Farris & Thomas Law
PLEASE NOTE: Our office remains open and available to serve you during the COVID-19 crisis. However, to keep our staff and you healthy, we do ask that business be conducted over the phone or via email if possible. We can also accommodate video conferencing as well. Please contact our office directly for options on making a payment.
Farris & Thomas Law

PLEASE NOTE: Our office remains open and available to serve you during the COVID-19 crisis. However, to keep our staff and you healthy, we do ask that business be conducted over the phone or via email if possible.  We can also accommodate video conferencing as well.  Please contact our office directly for options on making a payment.

Farris & Thomas Law

What is a PHB and how can it keep pedestrians safe?

On Behalf of | Feb 8, 2022 | Motor Vehicle Accidents |

As sections of our city and others throughout North Carolina grow increasingly populated with homes and businesses, crosswalks with no signage or lights are no longer adequate to provide safety to pedestrians, e-scooter riders and bicyclists. Even when pedestrians cross the street at marked crosswalks with the light, that doesn’t guarantee their safety.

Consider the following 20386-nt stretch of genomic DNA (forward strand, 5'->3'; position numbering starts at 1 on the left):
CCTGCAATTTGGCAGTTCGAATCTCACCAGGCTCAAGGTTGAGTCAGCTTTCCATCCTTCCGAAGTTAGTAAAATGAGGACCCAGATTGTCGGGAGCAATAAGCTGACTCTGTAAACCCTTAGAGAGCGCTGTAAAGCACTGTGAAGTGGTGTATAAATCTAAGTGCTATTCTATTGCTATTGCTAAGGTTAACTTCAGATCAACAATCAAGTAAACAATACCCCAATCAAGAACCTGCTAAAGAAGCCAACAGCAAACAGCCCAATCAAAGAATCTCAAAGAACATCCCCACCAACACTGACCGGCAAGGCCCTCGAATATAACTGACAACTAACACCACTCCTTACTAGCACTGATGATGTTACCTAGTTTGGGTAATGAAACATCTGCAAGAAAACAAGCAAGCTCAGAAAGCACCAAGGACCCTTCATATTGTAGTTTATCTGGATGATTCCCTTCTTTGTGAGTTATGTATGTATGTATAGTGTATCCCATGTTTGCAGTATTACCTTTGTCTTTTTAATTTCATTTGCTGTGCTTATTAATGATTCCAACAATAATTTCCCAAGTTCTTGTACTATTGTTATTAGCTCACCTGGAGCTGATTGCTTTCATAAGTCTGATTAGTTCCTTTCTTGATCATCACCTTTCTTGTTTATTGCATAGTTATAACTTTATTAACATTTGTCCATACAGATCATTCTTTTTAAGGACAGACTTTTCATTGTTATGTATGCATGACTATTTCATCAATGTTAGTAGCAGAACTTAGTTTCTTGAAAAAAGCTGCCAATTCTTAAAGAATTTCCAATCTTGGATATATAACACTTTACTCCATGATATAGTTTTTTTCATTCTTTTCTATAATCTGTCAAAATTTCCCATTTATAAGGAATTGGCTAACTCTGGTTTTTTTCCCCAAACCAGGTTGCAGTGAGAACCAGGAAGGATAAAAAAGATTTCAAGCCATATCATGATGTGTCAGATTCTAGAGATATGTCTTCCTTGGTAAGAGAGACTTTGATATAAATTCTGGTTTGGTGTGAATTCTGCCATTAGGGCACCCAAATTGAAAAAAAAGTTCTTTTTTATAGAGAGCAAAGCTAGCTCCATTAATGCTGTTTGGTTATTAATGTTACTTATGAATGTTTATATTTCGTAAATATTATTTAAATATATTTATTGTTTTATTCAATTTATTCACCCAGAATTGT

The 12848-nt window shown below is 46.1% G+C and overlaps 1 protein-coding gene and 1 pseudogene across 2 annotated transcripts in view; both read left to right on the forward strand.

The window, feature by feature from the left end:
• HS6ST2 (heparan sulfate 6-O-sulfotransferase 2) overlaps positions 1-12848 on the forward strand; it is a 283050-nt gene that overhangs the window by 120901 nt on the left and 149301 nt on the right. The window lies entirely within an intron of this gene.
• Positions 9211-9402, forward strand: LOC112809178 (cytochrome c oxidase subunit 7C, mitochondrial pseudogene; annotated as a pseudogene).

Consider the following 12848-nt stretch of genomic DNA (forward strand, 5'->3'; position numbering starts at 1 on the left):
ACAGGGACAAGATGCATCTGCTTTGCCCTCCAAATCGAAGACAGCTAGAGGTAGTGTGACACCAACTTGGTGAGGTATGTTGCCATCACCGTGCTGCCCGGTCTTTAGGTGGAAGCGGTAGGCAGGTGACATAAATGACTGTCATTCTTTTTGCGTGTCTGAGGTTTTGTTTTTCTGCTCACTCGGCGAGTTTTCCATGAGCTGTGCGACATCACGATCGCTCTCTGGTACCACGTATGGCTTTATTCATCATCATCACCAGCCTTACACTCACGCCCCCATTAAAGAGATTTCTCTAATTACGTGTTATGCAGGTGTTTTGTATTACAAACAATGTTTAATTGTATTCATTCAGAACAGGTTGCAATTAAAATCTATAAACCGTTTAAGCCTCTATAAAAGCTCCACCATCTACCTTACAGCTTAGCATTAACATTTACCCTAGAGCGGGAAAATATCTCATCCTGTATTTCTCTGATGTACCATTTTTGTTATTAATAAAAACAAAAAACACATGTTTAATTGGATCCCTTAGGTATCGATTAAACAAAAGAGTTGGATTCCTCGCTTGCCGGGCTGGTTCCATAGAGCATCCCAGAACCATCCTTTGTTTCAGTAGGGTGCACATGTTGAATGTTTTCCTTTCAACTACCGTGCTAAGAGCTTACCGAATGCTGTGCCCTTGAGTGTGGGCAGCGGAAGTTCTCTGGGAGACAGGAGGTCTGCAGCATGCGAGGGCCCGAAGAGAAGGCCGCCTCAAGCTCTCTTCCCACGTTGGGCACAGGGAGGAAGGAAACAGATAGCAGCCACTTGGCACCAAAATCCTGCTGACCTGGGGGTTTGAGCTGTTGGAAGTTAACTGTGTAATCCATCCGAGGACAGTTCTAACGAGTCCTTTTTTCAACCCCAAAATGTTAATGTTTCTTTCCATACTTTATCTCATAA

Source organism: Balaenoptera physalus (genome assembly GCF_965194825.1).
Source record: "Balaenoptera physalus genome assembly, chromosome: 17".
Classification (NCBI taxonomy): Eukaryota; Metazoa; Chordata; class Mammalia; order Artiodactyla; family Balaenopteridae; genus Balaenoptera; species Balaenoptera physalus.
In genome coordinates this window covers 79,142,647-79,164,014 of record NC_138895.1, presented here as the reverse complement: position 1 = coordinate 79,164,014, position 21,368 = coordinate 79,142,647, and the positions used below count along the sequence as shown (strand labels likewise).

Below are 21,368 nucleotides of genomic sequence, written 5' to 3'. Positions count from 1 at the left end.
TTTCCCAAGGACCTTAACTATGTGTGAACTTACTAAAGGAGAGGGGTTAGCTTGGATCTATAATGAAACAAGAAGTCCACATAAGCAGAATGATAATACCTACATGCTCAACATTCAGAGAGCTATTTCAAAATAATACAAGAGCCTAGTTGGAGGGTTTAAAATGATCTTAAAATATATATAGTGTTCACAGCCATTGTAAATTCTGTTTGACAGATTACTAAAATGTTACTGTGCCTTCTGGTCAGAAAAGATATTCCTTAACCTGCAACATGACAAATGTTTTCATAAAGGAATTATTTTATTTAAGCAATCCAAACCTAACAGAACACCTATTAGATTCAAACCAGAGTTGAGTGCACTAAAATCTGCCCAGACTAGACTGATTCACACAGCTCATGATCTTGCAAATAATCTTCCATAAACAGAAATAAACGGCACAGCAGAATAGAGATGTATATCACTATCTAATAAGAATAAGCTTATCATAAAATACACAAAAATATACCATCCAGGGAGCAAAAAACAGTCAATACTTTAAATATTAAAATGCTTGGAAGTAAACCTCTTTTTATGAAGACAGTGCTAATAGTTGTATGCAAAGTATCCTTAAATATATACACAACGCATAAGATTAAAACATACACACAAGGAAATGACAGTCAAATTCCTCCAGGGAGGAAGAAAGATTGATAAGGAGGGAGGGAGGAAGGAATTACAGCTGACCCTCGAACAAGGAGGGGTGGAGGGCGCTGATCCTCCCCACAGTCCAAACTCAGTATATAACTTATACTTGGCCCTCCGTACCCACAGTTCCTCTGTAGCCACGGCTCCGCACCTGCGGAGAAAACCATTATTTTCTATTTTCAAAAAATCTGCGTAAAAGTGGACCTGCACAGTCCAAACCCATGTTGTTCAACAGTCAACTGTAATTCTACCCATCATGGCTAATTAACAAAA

Some cities are using something called a “pedestrian hybrid beacon (PHB)” at selected crosswalks. They’re becoming more common near schools, playgrounds, parks, daycare centers and senior centers.

You can spot a PHB by the placement of the lights. Instead of three lights aligned vertically, there are two on top and one underneath. There’s often some type of signage at the same level that indicates a crosswalk. Also unlike the traffic lights we’re used to seeing, PHBs are only activated when someone needs to cross the street. This means less disruption for drivers at times when the crosswalk may not be busy.

How do the lights work?

The lights have only two colors: Red and yellow. They remain dark until someone pushes a button indicating they need to cross the street, just as with typical traffic lights. (Some PHBs can even detect a person without the button being pushed.) 

  • At that point, the light on the bottom will flash yellow to let drivers know that someone is preparing to cross. An approaching driver should slow down and be prepared to stop if they can do so safely
  • The light then turns solid yellow. At that point, drivers should stop unless it’s unsafe.
  • Next, both lights on top turn solid red. Only then do pedestrians get their signal to cross.
  • As pedestrians get the countdown to finish crossing, the lights begin to flash red. Drivers can proceed only if no one is in the crosswalk.
  • Finally, the lights go dark again until someone else needs to cross.

Even when the lights are dark, drivers need to slow down and look both ways for pedestrians. Unfortunately, too many fail to do that. Even PHBs can’t prevent all drivers from being careless. If you or a loved one has been injured by a motorist, it’s crucial that you seek the compensation you need for expenses and damages.

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